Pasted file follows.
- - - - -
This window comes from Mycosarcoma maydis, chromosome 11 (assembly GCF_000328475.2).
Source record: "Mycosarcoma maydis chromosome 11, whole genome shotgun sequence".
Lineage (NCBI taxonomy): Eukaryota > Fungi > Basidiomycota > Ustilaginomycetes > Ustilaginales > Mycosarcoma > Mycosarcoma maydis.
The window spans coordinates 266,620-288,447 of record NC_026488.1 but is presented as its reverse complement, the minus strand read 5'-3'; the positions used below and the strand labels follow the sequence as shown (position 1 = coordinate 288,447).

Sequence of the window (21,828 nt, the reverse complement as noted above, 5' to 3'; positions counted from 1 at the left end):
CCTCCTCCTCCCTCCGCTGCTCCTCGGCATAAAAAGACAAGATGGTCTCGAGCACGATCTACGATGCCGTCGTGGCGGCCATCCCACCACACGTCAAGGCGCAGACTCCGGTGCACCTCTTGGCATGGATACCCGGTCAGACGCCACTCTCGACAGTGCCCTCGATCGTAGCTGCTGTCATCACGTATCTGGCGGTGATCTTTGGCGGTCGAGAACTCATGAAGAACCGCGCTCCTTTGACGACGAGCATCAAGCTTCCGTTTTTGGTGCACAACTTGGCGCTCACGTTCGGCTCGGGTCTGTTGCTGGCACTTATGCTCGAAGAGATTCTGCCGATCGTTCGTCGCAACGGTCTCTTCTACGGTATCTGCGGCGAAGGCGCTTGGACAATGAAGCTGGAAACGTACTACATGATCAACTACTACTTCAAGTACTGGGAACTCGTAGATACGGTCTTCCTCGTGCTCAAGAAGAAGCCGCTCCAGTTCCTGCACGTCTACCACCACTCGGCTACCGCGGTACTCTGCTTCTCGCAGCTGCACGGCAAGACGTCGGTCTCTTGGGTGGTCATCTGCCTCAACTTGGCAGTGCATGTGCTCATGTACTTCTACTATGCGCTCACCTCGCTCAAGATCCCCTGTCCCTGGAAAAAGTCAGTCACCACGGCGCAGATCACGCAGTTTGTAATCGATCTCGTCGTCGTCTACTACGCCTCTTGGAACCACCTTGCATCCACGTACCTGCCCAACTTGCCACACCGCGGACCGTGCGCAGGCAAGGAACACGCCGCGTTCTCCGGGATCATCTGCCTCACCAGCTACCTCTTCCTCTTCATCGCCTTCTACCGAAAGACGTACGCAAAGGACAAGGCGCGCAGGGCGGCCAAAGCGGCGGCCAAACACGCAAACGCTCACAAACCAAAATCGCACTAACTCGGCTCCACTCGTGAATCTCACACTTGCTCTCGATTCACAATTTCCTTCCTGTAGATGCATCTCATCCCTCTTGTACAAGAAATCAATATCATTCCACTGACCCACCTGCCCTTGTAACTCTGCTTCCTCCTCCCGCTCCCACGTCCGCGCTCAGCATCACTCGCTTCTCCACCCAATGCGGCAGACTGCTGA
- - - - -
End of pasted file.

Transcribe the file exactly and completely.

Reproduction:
This window comes from Mycosarcoma maydis, chromosome 11 (assembly GCF_000328475.2).
Source record: "Mycosarcoma maydis chromosome 11, whole genome shotgun sequence".
Lineage (NCBI taxonomy): Eukaryota > Fungi > Basidiomycota > Ustilaginomycetes > Ustilaginales > Mycosarcoma > Mycosarcoma maydis.
The window spans coordinates 266,620-288,447 of record NC_026488.1 but is presented as its reverse complement, the minus strand read 5'-3'; the positions used below and the strand labels follow the sequence as shown (position 1 = coordinate 288,447).

Sequence of the window (21,828 nt, the reverse complement as noted above, 5' to 3'; positions counted from 1 at the left end):
CCTCCTCCTCCCTCCGCTGCTCCTCGGCATAAAAAGACAAGATGGTCTCGAGCACGATCTACGATGCCGTCGTGGCGGCCATCCCACCACACGTCAAGGCGCAGACTCCGGTGCACCTCTTGGCATGGATACCCGGTCAGACGCCACTCTCGACAGTGCCCTCGATCGTAGCTGCTGTCATCACGTATCTGGCGGTGATCTTTGGCGGTCGAGAACTCATGAAGAACCGCGCTCCTTTGACGACGAGCATCAAGCTTCCGTTTTTGGTGCACAACTTGGCGCTCACGTTCGGCTCGGGTCTGTTGCTGGCACTTATGCTCGAAGAGATTCTGCCGATCGTTCGTCGCAACGGTCTCTTCTACGGTATCTGCGGCGAAGGCGCTTGGACAATGAAGCTGGAAACGTACTACATGATCAACTACTACTTCAAGTACTGGGAACTCGTAGATACGGTCTTCCTCGTGCTCAAGAAGAAGCCGCTCCAGTTCCTGCACGTCTACCACCACTCGGCTACCGCGGTACTCTGCTTCTCGCAGCTGCACGGCAAGACGTCGGTCTCTTGGGTGGTCATCTGCCTCAACTTGGCAGTGCATGTGCTCATGTACTTCTACTATGCGCTCACCTCGCTCAAGATCCCCTGTCCCTGGAAAAAGTCAGTCACCACGGCGCAGATCACGCAGTTTGTAATCGATCTCGTCGTCGTCTACTACGCCTCTTGGAACCACCTTGCATCCACGTACCTGCCCAACTTGCCACACCGCGGACCGTGCGCAGGCAAGGAACACGCCGCGTTCTCCGGGATCATCTGCCTCACCAGCTACCTCTTCCTCTTCATCGCCTTCTACCGAAAGACGTACGCAAAGGACAAGGCGCGCAGGGCGGCCAAAGCGGCGGCCAAACACGCAAACGCTCACAAACCAAAATCGCACTAACTCGGCTCCACTCGTGAATCTCACACTTGCTCTCGATTCACAATTTCCTTCCTGTAGATGCATCTCATCCCTCTTGTACAAGAAATCAATATCATTCCACTGACCCACCTGCCCTTGTAACTCTGCTTCCTCCTCCCGCTCCCACGTCCGCGCTCAGCATCACTCGCTTCTCCACCCAATGCGGCAGACTGCTGA